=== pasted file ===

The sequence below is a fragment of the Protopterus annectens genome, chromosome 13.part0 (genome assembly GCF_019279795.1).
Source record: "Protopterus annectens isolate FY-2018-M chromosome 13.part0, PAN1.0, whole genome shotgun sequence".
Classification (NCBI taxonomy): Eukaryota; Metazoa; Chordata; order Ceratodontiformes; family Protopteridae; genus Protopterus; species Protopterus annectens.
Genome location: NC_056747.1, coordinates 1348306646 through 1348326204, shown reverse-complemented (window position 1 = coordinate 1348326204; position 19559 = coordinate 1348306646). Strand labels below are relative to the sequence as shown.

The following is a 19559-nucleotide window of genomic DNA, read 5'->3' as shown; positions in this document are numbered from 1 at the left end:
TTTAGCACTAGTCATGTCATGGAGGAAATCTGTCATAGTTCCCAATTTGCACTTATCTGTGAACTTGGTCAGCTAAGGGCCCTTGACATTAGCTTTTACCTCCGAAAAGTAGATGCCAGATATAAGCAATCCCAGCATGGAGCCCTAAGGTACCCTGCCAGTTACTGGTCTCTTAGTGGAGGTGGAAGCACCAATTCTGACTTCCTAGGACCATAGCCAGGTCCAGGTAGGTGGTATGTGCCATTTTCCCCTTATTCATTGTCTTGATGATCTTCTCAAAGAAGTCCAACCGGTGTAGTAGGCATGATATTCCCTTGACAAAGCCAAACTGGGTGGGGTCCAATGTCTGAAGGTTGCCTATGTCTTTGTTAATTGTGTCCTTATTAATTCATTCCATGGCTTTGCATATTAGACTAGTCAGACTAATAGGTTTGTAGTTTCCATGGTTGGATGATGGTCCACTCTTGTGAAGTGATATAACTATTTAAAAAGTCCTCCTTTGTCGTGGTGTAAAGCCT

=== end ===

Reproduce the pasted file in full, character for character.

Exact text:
The sequence below is a fragment of the Protopterus annectens genome, chromosome 13.part0 (genome assembly GCF_019279795.1).
Source record: "Protopterus annectens isolate FY-2018-M chromosome 13.part0, PAN1.0, whole genome shotgun sequence".
Classification (NCBI taxonomy): Eukaryota; Metazoa; Chordata; order Ceratodontiformes; family Protopteridae; genus Protopterus; species Protopterus annectens.
Genome location: NC_056747.1, coordinates 1348306646 through 1348326204, shown reverse-complemented (window position 1 = coordinate 1348326204; position 19559 = coordinate 1348306646). Strand labels below are relative to the sequence as shown.

The following is a 19559-nucleotide window of genomic DNA, read 5'->3' as shown; positions in this document are numbered from 1 at the left end:
TTTAGCACTAGTCATGTCATGGAGGAAATCTGTCATAGTTCCCAATTTGCACTTATCTGTGAACTTGGTCAGCTAAGGGCCCTTGACATTAGCTTTTACCTCCGAAAAGTAGATGCCAGATATAAGCAATCCCAGCATGGAGCCCTAAGGTACCCTGCCAGTTACTGGTCTCTTAGTGGAGGTGGAAGCACCAATTCTGACTTCCTAGGACCATAGCCAGGTCCAGGTAGGTGGTATGTGCCATTTTCCCCTTATTCATTGTCTTGATGATCTTCTCAAAGAAGTCCAACCGGTGTAGTAGGCATGATATTCCCTTGACAAAGCCAAACTGGGTGGGGTCCAATGTCTGAAGGTTGCCTATGTCTTTGTTAATTGTGTCCTTATTAATTCATTCCATGGCTTTGCATATTAGACTAGTCAGACTAATAGGTTTGTAGTTTCCATGGTTGGATGATGGTCCACTCTTGTGAAGTGATATAACTATTTAAAAAGTCCTCCTTTGTCGTGGTGTAAAGCCT